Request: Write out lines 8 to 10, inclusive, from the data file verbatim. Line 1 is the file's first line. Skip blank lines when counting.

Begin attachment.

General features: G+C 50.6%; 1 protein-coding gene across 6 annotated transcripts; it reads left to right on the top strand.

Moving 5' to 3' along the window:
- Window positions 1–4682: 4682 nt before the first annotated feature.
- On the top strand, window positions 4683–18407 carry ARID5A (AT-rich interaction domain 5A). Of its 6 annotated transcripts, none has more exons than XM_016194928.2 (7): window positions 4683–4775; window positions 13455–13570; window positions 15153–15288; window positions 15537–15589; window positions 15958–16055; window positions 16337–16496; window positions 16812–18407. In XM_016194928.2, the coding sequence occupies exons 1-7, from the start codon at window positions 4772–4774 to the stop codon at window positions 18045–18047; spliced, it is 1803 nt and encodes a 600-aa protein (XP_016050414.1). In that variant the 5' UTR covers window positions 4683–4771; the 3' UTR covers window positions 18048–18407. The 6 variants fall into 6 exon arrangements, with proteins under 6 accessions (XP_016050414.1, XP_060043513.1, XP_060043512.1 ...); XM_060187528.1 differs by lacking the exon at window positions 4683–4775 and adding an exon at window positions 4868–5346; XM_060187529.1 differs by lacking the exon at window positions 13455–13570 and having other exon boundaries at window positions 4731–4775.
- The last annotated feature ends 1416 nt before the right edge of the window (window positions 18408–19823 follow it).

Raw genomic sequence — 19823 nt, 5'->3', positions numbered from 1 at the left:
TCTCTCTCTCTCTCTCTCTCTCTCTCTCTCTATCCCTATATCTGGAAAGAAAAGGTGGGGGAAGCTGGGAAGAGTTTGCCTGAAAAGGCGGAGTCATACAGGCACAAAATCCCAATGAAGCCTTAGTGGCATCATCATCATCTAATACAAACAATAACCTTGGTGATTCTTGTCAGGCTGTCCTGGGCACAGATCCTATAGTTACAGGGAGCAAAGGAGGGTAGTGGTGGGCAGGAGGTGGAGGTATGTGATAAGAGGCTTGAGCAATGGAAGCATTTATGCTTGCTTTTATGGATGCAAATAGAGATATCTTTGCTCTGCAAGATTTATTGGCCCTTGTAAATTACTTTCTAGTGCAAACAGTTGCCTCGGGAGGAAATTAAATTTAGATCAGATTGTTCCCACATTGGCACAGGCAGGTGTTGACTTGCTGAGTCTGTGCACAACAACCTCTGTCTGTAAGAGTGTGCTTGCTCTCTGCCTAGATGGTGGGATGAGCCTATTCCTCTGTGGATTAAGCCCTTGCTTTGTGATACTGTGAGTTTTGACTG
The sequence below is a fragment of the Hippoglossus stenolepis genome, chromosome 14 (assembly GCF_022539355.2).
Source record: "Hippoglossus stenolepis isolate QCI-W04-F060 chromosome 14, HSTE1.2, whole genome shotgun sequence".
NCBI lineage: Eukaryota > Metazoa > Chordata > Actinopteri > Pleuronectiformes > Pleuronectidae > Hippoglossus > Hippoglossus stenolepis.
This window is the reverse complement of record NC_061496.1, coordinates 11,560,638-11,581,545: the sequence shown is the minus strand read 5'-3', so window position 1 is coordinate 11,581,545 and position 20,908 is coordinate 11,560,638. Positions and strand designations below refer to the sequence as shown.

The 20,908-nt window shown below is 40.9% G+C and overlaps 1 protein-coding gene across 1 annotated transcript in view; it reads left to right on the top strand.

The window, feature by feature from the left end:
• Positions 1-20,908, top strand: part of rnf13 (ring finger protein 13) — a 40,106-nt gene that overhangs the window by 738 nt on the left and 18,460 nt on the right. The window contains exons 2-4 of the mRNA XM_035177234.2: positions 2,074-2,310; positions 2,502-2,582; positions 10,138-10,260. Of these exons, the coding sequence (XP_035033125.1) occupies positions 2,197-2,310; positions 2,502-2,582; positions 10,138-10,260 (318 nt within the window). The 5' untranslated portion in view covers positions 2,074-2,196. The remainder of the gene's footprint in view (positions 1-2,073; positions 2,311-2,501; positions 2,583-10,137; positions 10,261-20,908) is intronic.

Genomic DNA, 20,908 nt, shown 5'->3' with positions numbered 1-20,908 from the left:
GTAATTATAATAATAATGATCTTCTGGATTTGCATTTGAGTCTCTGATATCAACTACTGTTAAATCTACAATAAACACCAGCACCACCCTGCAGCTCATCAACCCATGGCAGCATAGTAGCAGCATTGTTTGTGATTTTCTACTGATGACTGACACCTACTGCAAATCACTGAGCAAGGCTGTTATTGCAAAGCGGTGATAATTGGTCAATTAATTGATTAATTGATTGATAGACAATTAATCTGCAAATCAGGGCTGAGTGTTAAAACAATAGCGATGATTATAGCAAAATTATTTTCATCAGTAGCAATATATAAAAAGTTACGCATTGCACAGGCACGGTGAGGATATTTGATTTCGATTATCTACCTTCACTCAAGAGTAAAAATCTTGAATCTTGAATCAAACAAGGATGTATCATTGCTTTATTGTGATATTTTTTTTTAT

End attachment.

The sequence below is a fragment of the Hippoglossus stenolepis genome, chromosome 14 (assembly GCF_022539355.2).
Source record: "Hippoglossus stenolepis isolate QCI-W04-F060 chromosome 14, HSTE1.2, whole genome shotgun sequence".
NCBI lineage: Eukaryota > Metazoa > Chordata > Actinopteri > Pleuronectiformes > Pleuronectidae > Hippoglossus > Hippoglossus stenolepis.